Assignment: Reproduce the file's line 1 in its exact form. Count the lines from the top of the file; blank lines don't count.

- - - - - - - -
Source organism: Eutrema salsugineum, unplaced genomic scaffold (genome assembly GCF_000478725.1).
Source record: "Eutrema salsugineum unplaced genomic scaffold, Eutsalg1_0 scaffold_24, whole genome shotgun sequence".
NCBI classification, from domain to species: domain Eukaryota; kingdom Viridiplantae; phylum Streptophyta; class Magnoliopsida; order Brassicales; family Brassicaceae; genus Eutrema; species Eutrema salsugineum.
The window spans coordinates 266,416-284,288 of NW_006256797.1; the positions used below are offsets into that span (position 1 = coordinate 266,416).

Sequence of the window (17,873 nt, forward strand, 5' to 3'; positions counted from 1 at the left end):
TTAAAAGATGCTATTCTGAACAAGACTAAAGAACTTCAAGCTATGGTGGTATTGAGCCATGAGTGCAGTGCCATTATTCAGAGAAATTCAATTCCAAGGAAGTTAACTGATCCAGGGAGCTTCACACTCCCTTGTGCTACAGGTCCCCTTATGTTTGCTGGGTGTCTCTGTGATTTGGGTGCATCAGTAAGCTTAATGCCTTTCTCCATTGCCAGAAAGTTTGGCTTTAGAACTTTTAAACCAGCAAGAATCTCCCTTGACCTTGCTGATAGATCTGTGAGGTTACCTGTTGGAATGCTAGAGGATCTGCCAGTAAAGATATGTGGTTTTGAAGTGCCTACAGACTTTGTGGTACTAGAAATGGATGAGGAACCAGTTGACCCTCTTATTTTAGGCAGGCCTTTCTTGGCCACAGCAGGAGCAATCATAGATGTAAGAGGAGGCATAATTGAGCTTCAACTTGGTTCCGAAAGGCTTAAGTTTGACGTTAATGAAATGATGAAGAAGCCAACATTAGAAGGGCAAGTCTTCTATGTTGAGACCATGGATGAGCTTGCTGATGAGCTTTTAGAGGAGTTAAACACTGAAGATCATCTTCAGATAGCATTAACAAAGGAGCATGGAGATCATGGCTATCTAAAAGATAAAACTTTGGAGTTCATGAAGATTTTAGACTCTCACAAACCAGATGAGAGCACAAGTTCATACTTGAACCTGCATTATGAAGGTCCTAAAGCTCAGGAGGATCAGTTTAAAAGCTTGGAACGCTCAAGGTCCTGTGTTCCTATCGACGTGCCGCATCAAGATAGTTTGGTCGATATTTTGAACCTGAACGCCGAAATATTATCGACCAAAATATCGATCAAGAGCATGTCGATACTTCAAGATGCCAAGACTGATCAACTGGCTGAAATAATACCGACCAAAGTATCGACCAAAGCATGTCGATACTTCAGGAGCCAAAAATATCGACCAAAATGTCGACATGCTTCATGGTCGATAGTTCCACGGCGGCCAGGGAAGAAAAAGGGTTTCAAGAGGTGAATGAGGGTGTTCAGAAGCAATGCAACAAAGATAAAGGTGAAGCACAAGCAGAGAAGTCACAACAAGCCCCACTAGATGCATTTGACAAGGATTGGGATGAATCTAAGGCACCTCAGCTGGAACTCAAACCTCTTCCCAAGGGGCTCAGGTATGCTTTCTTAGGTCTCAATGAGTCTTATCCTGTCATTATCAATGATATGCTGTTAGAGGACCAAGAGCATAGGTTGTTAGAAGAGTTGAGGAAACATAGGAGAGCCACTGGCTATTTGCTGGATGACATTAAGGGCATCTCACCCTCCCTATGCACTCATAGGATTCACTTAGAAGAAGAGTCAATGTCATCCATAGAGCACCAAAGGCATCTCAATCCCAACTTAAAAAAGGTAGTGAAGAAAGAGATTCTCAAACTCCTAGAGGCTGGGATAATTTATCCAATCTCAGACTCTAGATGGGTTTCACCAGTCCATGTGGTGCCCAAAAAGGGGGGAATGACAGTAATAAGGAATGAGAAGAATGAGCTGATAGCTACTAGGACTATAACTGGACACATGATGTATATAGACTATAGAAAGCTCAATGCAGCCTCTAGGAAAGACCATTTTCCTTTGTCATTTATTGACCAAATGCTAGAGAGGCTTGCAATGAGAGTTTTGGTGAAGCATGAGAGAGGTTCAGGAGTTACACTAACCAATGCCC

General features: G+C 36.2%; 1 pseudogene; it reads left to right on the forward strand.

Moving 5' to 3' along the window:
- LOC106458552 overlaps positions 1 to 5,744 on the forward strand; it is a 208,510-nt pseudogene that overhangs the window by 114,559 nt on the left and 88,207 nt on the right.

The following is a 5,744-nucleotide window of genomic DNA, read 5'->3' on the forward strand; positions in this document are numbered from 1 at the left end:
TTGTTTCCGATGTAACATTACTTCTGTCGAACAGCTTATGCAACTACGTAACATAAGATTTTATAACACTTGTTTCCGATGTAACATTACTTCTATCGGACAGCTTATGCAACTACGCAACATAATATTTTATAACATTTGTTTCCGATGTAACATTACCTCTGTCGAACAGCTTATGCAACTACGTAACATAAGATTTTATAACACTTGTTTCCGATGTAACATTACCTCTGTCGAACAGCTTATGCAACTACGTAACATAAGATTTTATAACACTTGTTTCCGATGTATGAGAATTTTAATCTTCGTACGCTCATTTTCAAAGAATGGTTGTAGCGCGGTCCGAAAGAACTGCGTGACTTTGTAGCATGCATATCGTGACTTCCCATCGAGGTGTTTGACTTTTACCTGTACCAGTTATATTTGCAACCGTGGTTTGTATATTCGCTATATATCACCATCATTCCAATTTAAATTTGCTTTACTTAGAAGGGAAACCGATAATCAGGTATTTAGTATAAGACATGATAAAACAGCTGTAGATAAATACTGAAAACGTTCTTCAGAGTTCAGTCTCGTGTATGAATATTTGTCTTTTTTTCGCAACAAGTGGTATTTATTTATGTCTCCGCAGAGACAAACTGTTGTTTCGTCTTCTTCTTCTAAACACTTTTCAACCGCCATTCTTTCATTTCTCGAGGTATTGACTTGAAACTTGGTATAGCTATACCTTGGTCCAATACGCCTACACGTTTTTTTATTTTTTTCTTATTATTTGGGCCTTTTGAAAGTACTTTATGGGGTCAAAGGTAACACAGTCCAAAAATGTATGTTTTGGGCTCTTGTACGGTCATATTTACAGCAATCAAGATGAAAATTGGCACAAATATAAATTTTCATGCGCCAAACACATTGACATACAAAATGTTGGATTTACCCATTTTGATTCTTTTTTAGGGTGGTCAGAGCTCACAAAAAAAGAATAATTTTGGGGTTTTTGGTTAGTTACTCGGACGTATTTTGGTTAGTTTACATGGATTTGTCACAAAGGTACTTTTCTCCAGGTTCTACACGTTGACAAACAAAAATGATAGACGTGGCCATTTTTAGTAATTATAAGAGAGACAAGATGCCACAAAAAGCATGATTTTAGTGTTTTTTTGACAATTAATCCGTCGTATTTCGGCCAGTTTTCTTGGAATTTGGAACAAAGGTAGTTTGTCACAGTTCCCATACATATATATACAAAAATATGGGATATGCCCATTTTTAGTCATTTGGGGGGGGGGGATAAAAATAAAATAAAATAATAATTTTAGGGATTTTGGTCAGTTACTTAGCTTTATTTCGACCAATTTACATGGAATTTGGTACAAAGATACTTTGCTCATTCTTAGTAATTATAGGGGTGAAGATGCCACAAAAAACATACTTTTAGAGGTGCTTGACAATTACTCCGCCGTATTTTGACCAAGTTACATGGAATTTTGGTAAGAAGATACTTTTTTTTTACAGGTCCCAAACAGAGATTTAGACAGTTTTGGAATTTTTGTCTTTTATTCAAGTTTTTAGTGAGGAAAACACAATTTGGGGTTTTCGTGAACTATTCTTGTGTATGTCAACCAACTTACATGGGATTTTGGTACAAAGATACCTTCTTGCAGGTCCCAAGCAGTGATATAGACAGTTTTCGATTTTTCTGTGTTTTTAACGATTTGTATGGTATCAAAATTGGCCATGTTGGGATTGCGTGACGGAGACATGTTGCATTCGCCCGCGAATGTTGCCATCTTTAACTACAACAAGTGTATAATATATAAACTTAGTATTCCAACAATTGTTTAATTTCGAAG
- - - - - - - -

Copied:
Source organism: Eutrema salsugineum, unplaced genomic scaffold (genome assembly GCF_000478725.1).